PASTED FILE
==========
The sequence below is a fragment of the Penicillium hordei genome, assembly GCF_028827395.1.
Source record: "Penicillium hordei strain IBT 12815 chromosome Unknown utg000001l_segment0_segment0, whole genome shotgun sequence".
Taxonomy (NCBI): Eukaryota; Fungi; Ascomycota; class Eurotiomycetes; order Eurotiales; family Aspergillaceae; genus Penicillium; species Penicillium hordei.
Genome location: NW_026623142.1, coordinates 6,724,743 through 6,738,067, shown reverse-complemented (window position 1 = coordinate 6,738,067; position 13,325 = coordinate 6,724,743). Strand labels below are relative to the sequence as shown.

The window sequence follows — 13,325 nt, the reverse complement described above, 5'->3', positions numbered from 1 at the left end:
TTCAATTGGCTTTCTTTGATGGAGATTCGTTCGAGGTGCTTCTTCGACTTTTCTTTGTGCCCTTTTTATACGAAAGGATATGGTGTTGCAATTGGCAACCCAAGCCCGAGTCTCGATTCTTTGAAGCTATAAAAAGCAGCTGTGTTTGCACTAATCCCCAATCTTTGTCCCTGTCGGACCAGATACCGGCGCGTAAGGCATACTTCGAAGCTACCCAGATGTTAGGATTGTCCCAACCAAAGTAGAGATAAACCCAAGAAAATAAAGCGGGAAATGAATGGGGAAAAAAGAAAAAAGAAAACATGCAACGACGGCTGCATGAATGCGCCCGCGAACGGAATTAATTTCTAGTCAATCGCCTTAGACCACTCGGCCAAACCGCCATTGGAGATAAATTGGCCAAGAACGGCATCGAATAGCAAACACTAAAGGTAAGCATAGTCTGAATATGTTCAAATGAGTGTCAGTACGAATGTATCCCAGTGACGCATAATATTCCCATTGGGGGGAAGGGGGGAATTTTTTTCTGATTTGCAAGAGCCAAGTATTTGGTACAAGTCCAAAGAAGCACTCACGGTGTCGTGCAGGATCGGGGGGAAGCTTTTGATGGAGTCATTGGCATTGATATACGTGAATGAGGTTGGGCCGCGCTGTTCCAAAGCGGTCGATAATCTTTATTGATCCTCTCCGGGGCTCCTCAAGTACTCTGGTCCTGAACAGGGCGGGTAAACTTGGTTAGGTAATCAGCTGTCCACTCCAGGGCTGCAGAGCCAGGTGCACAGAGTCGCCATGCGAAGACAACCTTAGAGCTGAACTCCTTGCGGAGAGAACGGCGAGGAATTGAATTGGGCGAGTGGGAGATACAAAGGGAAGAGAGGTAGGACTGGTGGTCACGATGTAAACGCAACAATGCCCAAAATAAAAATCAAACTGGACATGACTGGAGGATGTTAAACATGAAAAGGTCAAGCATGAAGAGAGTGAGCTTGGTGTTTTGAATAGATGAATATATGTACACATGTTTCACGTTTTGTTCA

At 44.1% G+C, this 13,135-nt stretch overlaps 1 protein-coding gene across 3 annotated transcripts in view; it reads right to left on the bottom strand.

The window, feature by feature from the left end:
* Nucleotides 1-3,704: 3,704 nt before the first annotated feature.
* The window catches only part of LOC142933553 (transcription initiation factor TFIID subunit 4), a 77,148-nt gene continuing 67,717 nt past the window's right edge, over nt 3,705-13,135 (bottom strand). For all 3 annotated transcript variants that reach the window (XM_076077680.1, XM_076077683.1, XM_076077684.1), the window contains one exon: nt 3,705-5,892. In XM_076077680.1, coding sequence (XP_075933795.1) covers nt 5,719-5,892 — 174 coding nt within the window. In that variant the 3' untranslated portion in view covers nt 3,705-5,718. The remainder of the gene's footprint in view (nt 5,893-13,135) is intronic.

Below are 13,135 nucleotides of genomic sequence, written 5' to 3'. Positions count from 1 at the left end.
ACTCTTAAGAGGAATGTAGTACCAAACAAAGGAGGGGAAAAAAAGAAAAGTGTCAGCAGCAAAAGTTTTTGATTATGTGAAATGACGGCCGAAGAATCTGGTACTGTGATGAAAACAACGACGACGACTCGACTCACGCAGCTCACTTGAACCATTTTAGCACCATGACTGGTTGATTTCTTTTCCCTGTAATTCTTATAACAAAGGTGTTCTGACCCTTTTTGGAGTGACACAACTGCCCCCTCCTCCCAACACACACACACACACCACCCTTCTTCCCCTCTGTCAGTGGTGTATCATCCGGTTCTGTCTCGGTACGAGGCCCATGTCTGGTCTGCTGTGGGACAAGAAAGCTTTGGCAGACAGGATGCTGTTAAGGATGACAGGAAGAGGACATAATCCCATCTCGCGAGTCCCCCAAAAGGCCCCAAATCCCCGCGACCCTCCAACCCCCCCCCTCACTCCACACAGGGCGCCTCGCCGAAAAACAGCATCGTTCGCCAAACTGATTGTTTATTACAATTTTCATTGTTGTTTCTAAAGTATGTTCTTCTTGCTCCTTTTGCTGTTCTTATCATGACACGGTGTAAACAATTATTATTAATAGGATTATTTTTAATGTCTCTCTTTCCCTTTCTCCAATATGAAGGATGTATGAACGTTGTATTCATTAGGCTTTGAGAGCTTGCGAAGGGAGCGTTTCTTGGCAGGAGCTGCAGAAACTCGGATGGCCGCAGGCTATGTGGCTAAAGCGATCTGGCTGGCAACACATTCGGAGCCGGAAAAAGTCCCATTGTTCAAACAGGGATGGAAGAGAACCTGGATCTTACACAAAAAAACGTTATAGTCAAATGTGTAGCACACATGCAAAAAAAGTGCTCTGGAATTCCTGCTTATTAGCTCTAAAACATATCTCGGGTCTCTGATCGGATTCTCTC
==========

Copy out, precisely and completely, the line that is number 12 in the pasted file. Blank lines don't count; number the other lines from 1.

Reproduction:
ACTCTTAAGAGGAATGTAGTACCAAACAAAGGAGGGGAAAAAAAGAAAAGTGTCAGCAGCAAAAGTTTTTGATTATGTGAAATGACGGCCGAAGAATCTGGTACTGTGATGAAAACAACGACGACGACTCGACTCACGCAGCTCACTTGAACCATTTTAGCACCATGACTGGTTGATTTCTTTTCCCTGTAATTCTTATAACAAAGGTGTTCTGACCCTTTTTGGAGTGACACAACTGCCCCCTCCTCCCAACACACACACACACACCACCCTTCTTCCCCTCTGTCAGTGGTGTATCATCCGGTTCTGTCTCGGTACGAGGCCCATGTCTGGTCTGCTGTGGGACAAGAAAGCTTTGGCAGACAGGATGCTGTTAAGGATGACAGGAAGAGGACATAATCCCATCTCGCGAGTCCCCCAAAAGGCCCCAAATCCCCGCGACCCTCCAACCCCCCCCCTCACTCCACACAGGGCGCCTCGCCGAAAAACAGCATCGTTCGCCAAACTGATTGTTTATTACAATTTTCATTGTTGTTTCTAAAGTATGTTCTTCTTGCTCCTTTTGCTGTTCTTATCATGACACGGTGTAAACAATTATTATTAATAGGATTATTTTTAATGTCTCTCTTTCCCTTTCTCCAATATGAAGGATGTATGAACGTTGTATTCATTAGGCTTTGAGAGCTTGCGAAGGGAGCGTTTCTTGGCAGGAGCTGCAGAAACTCGGATGGCCGCAGGCTATGTGGCTAAAGCGATCTGGCTGGCAACACATTCGGAGCCGGAAAAAGTCCCATTGTTCAAACAGGGATGGAAGAGAACCTGGATCTTACACAAAAAAACGTTATAGTCAAATGTGTAGCACACATGCAAAAAAAGTGCTCTGGAATTCCTGCTTATTAGCTCTAAAACATATCTCGGGTCTCTGATCGGATTCTCTC